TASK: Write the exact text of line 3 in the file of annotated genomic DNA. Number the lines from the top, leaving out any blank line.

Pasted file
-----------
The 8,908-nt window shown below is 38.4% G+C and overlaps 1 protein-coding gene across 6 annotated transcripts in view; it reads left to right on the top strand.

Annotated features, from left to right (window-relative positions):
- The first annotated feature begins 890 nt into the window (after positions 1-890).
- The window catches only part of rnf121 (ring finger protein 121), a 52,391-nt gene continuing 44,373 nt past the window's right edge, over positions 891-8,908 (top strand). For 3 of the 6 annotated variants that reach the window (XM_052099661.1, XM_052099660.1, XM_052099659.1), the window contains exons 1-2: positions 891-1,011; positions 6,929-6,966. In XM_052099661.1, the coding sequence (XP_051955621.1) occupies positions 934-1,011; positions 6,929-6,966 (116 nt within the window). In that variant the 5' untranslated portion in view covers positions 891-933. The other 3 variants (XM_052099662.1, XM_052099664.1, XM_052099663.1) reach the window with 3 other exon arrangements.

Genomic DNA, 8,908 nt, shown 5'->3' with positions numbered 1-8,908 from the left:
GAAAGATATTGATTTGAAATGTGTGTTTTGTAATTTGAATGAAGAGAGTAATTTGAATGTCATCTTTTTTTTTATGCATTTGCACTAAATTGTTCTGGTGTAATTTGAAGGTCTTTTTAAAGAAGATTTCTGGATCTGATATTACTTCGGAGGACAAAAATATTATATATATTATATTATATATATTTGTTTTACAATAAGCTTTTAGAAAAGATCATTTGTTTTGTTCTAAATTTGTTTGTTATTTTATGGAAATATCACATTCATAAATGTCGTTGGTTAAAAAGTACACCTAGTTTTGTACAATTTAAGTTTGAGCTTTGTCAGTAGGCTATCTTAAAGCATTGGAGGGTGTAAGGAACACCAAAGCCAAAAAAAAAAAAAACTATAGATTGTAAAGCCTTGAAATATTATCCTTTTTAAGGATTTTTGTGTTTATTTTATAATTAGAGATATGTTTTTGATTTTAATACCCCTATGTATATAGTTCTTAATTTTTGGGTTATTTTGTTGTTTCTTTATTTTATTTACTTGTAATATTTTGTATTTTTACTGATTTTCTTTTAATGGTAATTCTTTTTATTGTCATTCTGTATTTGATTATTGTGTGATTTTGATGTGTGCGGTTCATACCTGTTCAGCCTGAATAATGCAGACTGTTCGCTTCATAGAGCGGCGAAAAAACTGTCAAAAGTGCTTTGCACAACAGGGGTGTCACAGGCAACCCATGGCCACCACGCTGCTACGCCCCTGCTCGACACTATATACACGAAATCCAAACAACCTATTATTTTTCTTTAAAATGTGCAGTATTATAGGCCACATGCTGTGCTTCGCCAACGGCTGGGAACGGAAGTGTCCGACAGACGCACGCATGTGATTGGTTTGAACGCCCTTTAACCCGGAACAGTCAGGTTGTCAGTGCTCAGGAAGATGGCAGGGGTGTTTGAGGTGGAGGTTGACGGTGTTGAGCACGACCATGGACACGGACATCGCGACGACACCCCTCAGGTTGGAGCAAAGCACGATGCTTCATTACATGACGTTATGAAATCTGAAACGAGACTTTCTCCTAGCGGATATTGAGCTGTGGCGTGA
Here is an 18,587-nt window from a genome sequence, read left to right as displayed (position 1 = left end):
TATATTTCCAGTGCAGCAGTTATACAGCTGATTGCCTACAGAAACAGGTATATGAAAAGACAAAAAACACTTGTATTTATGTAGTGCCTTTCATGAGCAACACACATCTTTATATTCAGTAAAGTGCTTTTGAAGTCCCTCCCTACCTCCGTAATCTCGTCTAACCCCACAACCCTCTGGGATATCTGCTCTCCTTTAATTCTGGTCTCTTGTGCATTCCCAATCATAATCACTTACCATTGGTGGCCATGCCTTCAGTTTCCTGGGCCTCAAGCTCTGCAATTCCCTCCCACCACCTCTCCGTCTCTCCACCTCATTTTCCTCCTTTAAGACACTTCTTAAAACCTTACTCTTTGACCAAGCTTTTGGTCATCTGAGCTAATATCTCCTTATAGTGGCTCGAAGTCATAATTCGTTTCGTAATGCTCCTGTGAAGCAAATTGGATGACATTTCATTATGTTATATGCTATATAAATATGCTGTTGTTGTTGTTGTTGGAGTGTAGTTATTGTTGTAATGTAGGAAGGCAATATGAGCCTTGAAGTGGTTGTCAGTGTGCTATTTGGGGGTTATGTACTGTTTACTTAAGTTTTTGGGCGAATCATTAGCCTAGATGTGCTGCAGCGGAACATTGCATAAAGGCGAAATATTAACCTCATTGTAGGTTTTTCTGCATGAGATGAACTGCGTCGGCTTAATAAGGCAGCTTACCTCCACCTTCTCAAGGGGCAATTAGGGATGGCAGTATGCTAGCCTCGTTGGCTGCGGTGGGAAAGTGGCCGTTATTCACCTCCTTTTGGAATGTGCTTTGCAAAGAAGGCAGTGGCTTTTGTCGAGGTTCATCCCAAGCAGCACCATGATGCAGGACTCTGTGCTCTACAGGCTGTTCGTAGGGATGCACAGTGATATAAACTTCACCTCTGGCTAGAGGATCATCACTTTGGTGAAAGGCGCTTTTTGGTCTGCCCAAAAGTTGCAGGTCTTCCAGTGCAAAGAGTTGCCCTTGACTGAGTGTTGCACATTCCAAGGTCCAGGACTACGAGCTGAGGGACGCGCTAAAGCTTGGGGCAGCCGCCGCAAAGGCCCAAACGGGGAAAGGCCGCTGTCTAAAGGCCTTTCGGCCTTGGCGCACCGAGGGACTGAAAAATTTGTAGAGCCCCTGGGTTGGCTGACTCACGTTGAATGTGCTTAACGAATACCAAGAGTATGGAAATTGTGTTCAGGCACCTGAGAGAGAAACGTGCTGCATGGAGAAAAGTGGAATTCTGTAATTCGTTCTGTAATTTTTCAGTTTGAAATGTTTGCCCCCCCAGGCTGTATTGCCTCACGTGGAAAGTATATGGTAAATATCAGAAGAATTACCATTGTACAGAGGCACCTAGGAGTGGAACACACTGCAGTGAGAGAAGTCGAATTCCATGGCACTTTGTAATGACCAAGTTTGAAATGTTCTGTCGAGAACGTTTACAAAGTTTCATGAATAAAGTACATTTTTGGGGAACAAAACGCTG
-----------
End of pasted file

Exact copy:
- The first annotated feature begins 890 nt into the window (after positions 1-890).